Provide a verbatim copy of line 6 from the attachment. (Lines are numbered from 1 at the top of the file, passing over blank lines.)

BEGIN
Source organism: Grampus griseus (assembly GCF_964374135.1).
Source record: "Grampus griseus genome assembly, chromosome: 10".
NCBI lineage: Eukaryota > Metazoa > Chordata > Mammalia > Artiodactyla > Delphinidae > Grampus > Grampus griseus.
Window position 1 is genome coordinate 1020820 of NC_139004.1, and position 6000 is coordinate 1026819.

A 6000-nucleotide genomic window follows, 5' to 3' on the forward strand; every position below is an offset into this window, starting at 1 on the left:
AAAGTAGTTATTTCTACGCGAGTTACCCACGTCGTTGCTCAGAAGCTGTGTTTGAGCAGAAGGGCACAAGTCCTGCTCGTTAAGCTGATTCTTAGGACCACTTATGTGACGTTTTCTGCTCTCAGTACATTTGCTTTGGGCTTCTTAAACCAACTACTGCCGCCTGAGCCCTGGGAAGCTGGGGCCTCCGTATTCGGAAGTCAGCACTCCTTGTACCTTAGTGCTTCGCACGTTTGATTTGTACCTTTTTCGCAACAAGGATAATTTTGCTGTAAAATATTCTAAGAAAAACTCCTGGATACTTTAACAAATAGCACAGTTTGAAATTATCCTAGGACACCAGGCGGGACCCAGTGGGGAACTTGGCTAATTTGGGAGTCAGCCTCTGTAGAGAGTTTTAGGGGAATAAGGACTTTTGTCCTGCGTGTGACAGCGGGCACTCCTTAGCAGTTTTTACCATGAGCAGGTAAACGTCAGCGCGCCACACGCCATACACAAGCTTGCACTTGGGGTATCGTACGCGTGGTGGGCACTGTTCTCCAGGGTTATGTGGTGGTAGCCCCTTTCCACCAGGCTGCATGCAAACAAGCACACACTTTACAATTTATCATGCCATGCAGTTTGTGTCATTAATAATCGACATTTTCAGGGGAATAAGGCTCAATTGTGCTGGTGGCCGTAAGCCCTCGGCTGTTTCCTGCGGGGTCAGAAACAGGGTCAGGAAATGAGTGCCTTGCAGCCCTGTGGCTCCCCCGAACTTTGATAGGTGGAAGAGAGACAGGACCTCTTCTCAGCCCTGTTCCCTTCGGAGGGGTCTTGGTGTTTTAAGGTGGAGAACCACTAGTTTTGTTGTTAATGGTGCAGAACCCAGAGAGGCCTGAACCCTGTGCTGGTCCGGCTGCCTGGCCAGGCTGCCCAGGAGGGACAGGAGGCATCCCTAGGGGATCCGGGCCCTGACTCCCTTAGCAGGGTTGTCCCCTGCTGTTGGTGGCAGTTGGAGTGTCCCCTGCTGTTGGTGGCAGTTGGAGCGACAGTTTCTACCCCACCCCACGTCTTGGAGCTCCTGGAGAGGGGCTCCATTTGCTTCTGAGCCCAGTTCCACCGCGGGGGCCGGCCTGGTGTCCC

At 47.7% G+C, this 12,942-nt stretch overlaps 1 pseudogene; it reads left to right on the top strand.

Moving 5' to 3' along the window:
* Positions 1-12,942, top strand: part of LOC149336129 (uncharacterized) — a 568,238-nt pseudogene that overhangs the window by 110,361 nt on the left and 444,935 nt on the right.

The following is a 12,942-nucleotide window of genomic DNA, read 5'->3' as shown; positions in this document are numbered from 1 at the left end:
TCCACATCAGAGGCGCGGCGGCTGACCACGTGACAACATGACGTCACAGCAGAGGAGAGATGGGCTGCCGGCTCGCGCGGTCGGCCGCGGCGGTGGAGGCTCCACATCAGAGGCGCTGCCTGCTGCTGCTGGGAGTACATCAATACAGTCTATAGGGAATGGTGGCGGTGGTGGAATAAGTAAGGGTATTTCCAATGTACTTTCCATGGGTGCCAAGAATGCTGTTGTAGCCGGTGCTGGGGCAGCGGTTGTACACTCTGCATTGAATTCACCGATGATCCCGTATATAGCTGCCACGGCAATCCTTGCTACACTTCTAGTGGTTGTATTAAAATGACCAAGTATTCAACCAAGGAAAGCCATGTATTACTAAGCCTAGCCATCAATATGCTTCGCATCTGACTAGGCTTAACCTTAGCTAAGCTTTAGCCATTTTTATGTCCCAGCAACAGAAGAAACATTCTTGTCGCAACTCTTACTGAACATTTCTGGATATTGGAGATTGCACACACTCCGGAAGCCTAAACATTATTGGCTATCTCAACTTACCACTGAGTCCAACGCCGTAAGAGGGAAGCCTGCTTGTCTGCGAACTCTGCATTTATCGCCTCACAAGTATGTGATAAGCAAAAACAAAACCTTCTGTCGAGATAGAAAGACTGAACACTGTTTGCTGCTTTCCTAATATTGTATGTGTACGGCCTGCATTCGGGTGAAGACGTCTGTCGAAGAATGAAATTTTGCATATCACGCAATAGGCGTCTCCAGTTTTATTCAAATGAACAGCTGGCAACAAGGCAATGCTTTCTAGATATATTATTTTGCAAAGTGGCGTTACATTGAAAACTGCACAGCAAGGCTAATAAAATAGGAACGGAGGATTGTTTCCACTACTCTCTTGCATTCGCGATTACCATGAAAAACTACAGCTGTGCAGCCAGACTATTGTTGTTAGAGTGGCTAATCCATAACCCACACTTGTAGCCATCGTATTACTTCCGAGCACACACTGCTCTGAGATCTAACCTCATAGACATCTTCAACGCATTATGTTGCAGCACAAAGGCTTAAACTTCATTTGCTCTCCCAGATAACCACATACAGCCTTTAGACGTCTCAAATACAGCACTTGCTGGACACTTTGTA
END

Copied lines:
AAAGTAGTTATTTCTACGCGAGTTACCCACGTCGTTGCTCAGAAGCTGTGTTTGAGCAGAAGGGCACAAGTCCTGCTCGTTAAGCTGATTCTTAGGACCACTTATGTGACGTTTTCTGCTCTCAGTACATTTGCTTTGGGCTTCTTAAACCAACTACTGCCGCCTGAGCCCTGGGAAGCTGGGGCCTCCGTATTCGGAAGTCAGCACTCCTTGTACCTTAGTGCTTCGCACGTTTGATTTGTACCTTTTTCGCAACAAGGATAATTTTGCTGTAAAATATTCTAAGAAAAACTCCTGGATACTTTAACAAATAGCACAGTTTGAAATTATCCTAGGACACCAGGCGGGACCCAGTGGGGAACTTGGCTAATTTGGGAGTCAGCCTCTGTAGAGAGTTTTAGGGGAATAAGGACTTTTGTCCTGCGTGTGACAGCGGGCACTCCTTAGCAGTTTTTACCATGAGCAGGTAAACGTCAGCGCGCCACACGCCATACACAAGCTTGCACTTGGGGTATCGTACGCGTGGTGGGCACTGTTCTCCAGGGTTATGTGGTGGTAGCCCCTTTCCACCAGGCTGCATGCAAACAAGCACACACTTTACAATTTATCATGCCATGCAGTTTGTGTCATTAATAATCGACATTTTCAGGGGAATAAGGCTCAATTGTGCTGGTGGCCGTAAGCCCTCGGCTGTTTCCTGCGGGGTCAGAAACAGGGTCAGGAAATGAGTGCCTTGCAGCCCTGTGGCTCCCCCGAACTTTGATAGGTGGAAGAGAGACAGGACCTCTTCTCAGCCCTGTTCCCTTCGGAGGGGTCTTGGTGTTTTAAGGTGGAGAACCACTAGTTTTGTTGTTAATGGTGCAGAACCCAGAGAGGCCTGAACCCTGTGCTGGTCCGGCTGCCTGGCCAGGCTGCCCAGGAGGGACAGGAGGCATCCCTAGGGGATCCGGGCCCTGACTCCCTTAGCAGGGTTGTCCCCTGCTGTTGGTGGCAGTTGGAGTGTCCCCTGCTGTTGGTGGCAGTTGGAGCGACAGTTTCTACCCCACCCCACGTCTTGGAGCTCCTGGAGAGGGGCTCCATTTGCTTCTGAGCCCAGTTCCACCGCGGGGGCCGGCCTGGTGTCCC